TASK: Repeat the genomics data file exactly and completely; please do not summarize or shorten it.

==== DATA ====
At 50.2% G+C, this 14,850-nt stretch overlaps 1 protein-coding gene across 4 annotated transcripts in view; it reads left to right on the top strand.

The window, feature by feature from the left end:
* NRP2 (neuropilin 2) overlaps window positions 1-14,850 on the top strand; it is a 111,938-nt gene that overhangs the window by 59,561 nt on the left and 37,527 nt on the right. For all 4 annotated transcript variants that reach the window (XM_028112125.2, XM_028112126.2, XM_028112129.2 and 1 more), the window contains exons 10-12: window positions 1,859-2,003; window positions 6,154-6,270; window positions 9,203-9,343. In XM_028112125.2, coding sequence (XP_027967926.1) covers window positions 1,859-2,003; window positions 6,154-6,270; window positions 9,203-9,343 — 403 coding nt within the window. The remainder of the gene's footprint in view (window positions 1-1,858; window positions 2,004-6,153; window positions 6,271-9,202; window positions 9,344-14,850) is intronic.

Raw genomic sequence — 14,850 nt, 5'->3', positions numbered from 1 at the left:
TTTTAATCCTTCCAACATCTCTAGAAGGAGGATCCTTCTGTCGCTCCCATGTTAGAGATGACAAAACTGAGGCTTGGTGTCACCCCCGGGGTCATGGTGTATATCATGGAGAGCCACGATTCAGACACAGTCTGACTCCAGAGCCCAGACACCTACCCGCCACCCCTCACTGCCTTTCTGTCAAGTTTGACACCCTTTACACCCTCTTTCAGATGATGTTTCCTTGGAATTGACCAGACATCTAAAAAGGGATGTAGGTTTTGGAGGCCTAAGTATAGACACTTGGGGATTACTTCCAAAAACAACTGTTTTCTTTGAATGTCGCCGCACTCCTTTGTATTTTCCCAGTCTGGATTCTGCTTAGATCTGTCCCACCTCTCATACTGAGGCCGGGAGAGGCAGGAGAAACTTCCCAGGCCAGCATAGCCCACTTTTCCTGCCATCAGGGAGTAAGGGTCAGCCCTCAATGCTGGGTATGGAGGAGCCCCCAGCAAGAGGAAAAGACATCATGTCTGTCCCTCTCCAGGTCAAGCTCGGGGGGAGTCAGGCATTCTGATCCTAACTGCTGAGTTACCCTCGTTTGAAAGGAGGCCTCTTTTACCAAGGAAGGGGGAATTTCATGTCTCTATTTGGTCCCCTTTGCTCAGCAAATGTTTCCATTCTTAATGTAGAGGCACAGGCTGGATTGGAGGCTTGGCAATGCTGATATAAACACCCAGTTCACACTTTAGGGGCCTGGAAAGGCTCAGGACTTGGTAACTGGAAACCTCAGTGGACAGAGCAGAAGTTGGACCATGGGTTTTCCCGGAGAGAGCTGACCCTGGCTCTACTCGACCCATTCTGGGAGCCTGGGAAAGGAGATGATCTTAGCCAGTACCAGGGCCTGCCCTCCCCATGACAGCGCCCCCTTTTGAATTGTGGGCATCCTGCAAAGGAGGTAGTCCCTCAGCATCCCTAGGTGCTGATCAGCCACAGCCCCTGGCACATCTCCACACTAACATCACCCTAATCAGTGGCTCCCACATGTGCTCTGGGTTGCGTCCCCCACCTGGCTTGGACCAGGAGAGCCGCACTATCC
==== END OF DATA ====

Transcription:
At 50.2% G+C, this 14,850-nt stretch overlaps 1 protein-coding gene across 4 annotated transcripts in view; it reads left to right on the top strand.

The window, feature by feature from the left end:
* NRP2 (neuropilin 2) overlaps window positions 1-14,850 on the top strand; it is a 111,938-nt gene that overhangs the window by 59,561 nt on the left and 37,527 nt on the right. For all 4 annotated transcript variants that reach the window (XM_028112125.2, XM_028112126.2, XM_028112129.2 and 1 more), the window contains exons 10-12: window positions 1,859-2,003; window positions 6,154-6,270; window positions 9,203-9,343. In XM_028112125.2, coding sequence (XP_027967926.1) covers window positions 1,859-2,003; window positions 6,154-6,270; window positions 9,203-9,343 — 403 coding nt within the window. The remainder of the gene's footprint in view (window positions 1-1,858; window positions 2,004-6,153; window positions 6,271-9,202; window positions 9,344-14,850) is intronic.

Raw genomic sequence — 14,850 nt, 5'->3', positions numbered from 1 at the left:
TTTTAATCCTTCCAACATCTCTAGAAGGAGGATCCTTCTGTCGCTCCCATGTTAGAGATGACAAAACTGAGGCTTGGTGTCACCCCCGGGGTCATGGTGTATATCATGGAGAGCCACGATTCAGACACAGTCTGACTCCAGAGCCCAGACACCTACCCGCCACCCCTCACTGCCTTTCTGTCAAGTTTGACACCCTTTACACCCTCTTTCAGATGATGTTTCCTTGGAATTGACCAGACATCTAAAAAGGGATGTAGGTTTTGGAGGCCTAAGTATAGACACTTGGGGATTACTTCCAAAAACAACTGTTTTCTTTGAATGTCGCCGCACTCCTTTGTATTTTCCCAGTCTGGATTCTGCTTAGATCTGTCCCACCTCTCATACTGAGGCCGGGAGAGGCAGGAGAAACTTCCCAGGCCAGCATAGCCCACTTTTCCTGCCATCAGGGAGTAAGGGTCAGCCCTCAATGCTGGGTATGGAGGAGCCCCCAGCAAGAGGAAAAGACATCATGTCTGTCCCTCTCCAGGTCAAGCTCGGGGGGAGTCAGGCATTCTGATCCTAACTGCTGAGTTACCCTCGTTTGAAAGGAGGCCTCTTTTACCAAGGAAGGGGGAATTTCATGTCTCTATTTGGTCCCCTTTGCTCAGCAAATGTTTCCATTCTTAATGTAGAGGCACAGGCTGGATTGGAGGCTTGGCAATGCTGATATAAACACCCAGTTCACACTTTAGGGGCCTGGAAAGGCTCAGGACTTGGTAACTGGAAACCTCAGTGGACAGAGCAGAAGTTGGACCATGGGTTTTCCCGGAGAGAGCTGACCCTGGCTCTACTCGACCCATTCTGGGAGCCTGGGAAAGGAGATGATCTTAGCCAGTACCAGGGCCTGCCCTCCCCATGACAGCGCCCCCTTTTGAATTGTGGGCATCCTGCAAAGGAGGTAGTCCCTCAGCATCCCTAGGTGCTGATCAGCCACAGCCCCTGGCACATCTCCACACTAACATCACCCTAATCAGTGGCTCCCACATGTGCTCTGGGTTGCGTCCCCCACCTGGCTTGGACCAGGAGAGCCGCACTATCC